Staff reviewers at the FDA have supported the use of obeticholic acid (OCA, Intercept Pharmaceuticals) as monotherapy in patients with primary biliary cirrhosis (PBC) who did not respond to standard-of-care treatment. PBC results from autoimmune destruction of the bile ducts. The reviewers were unable to assess the drug’s safety in patients with severe disease and recommended a less-frequent starting dose for such patients.
The FDA’s Gastrointestinal Drug Advisory Committee is scheduled to meet on April 7 to vote on the drug. The FDA is not obliged to follow the advice of its advisory panels, but it usually does so.
OCA is an analog of the naturally occurring bile acid chenodeoxycholic acid (CDCA), to which a single alpha-ethyl group was added to the 6-carbon position. CDCA is the natural ligand of the farnesoid X receptor, a nuclear receptor expressed at high levels in the liver and intestine, which regulates bile acid homeostasis. OCA is approximately 100- fold more potent than CDCA.
OCA is manufactured as 5-mg and 10-mg tablets, to be administered orally once daily. Intercept Pharmaceuticals has proposed a regimen starting with a dosage of 5 mg daily for the first three months followed by titration up to 10 mg daily based on tolerance to the medication (primarily pruritus) and biochemical response.
The phase 3 clinical development program for OCA consisted of a one-year, randomized, placebo-controlled trial, which was followed by an open-label, long-term extension. In addition to a placebo arm, the study included two OCA dosing regimens: a fixed-dose, 10-mg arm and a titration arm in which OCA was initiated at a lower dose (5 mg), which was up-titrated to 10 mg at month 6, depending on the patient’s tolerance to treatment and biochemical response, the latter being prespecified as a reduction in alkaline phosphatase and total bilirubin. The patients enrolled in this study were adults with PBC who had been receiving ursodeoxycholic acid (UDCA) for at least 12 months.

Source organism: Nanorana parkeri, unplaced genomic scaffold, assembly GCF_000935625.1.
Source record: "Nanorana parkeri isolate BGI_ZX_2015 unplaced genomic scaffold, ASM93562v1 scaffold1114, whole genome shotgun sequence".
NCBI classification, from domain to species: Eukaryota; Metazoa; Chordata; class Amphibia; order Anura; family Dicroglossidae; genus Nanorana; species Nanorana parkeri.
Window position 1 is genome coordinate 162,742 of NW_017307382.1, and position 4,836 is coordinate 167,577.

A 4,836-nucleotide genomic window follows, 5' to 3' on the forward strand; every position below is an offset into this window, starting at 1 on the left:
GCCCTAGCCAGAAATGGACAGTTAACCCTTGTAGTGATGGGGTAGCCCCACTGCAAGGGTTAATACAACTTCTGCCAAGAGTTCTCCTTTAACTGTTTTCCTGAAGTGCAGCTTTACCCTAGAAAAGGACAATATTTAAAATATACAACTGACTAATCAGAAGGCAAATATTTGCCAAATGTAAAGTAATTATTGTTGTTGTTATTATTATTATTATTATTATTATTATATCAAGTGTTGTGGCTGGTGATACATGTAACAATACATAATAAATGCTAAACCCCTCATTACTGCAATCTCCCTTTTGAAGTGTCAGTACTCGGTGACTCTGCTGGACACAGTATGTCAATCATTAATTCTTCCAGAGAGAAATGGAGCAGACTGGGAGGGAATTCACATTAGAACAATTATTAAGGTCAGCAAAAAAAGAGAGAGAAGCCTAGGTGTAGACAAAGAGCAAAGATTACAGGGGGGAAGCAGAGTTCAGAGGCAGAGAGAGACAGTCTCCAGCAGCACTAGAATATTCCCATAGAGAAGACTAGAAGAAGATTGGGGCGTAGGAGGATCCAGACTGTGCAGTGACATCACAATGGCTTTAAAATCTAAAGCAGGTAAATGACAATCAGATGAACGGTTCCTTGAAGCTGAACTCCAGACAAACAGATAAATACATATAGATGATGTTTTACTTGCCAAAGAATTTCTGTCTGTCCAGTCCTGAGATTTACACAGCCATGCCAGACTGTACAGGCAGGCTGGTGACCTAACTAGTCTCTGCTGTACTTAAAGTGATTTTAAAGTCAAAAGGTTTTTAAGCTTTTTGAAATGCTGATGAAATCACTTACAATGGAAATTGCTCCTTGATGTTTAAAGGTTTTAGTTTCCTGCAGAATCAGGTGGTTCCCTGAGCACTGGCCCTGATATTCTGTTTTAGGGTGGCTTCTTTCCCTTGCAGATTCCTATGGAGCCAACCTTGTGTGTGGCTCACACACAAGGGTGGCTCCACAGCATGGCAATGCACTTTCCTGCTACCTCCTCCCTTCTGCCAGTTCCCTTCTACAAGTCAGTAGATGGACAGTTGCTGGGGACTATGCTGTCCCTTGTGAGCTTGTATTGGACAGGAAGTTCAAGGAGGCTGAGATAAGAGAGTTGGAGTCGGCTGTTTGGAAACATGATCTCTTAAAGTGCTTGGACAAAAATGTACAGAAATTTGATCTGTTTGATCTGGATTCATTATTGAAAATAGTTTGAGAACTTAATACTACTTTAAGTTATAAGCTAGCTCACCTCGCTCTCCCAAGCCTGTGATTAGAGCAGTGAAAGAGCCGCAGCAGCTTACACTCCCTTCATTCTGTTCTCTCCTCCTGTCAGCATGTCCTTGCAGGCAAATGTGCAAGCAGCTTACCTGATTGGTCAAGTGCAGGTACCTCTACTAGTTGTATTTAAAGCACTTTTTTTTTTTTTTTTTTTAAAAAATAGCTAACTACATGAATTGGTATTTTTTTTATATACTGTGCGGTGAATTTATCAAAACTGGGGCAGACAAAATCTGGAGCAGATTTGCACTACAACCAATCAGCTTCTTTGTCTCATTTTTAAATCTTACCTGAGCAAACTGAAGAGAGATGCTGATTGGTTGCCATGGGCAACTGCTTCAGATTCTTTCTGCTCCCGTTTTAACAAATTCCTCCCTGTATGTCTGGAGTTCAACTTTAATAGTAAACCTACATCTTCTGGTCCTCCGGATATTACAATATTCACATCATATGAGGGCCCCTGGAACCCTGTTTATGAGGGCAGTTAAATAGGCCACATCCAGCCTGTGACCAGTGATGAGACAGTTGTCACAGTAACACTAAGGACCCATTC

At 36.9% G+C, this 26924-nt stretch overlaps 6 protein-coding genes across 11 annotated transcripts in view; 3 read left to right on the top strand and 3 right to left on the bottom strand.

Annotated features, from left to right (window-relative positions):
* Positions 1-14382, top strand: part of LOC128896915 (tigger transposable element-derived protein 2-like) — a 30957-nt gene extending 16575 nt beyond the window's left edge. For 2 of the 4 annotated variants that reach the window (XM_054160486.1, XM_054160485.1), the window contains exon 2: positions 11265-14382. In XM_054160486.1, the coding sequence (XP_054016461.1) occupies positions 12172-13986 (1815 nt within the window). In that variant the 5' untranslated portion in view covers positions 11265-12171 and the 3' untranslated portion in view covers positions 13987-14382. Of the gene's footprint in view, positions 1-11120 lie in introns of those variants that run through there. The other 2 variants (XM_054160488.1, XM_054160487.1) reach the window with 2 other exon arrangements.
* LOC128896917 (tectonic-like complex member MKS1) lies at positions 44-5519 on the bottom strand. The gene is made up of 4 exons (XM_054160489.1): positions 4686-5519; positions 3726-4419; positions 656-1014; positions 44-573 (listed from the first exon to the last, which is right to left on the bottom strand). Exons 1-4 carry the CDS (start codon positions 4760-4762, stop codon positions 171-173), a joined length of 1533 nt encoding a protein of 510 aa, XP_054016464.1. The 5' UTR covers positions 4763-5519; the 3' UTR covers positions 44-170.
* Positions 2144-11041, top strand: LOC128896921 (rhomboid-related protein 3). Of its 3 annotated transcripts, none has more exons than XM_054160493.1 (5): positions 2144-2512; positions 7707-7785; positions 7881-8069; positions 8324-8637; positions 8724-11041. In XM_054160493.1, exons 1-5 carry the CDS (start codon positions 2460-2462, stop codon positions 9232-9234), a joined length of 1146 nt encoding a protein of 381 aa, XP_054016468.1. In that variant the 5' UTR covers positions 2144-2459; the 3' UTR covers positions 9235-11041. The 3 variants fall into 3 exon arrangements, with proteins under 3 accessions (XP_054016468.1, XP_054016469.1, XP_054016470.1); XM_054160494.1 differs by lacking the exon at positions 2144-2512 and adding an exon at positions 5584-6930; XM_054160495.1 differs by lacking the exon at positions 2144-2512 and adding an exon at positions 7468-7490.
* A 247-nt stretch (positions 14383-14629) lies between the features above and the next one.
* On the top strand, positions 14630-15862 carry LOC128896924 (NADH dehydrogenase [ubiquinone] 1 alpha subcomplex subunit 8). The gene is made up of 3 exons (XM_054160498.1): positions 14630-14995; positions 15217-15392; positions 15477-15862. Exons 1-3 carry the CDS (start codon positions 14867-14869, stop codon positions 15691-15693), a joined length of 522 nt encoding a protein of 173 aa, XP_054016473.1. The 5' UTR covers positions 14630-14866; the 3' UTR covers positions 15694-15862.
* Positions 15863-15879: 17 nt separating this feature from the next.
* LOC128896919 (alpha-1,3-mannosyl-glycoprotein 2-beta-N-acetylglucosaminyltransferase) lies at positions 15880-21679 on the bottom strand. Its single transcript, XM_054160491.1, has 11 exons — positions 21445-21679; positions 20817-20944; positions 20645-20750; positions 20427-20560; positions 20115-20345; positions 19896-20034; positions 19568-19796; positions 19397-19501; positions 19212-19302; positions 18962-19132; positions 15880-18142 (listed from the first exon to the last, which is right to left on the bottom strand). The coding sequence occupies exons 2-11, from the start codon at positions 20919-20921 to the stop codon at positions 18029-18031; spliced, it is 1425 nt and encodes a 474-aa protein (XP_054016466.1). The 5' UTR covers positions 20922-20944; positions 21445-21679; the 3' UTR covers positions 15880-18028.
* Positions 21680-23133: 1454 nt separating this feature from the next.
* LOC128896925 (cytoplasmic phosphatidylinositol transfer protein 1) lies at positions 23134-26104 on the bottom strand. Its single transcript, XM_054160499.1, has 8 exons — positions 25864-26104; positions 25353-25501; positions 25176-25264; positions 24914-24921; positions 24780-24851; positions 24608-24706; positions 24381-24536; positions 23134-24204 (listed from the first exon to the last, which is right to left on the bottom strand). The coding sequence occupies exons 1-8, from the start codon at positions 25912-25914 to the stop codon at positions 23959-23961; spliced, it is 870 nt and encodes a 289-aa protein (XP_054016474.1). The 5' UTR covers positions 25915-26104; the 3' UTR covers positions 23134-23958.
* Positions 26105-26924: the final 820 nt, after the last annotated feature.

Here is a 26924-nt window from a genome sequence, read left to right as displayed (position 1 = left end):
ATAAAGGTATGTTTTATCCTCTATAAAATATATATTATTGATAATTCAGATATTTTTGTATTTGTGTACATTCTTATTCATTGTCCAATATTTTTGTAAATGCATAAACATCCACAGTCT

Both OCA treatment groups showed a statistically significant difference (P < 0.0001) in the proportion of patients achieving a response at month 12 when individually compared with placebo. The response rates at 12 months were 46.6% (34/73) for OCA 10 mg; 45.7% (32/70) for OCA titration; and 9.6% (7/73) for placebo.
Pruritus was the most common treatment-emergent adverse event in clinical trials of OCA. In addition, increases in low-density lipoprotein-cholesterol (LDL-C) and decreases in high-density lipoprotein-cholesterol (HDL-C) were observed in most of the healthy volunteers and PBC patients treated with OCA in clinical studies. Elevations in transaminases and bilirubin occurred during OCA trials, especially with dosages greater than 10 mg daily, and some patients with underlying liver disease developed transaminase elevations and hepatic-related adverse events at the 10-mg per day dosage.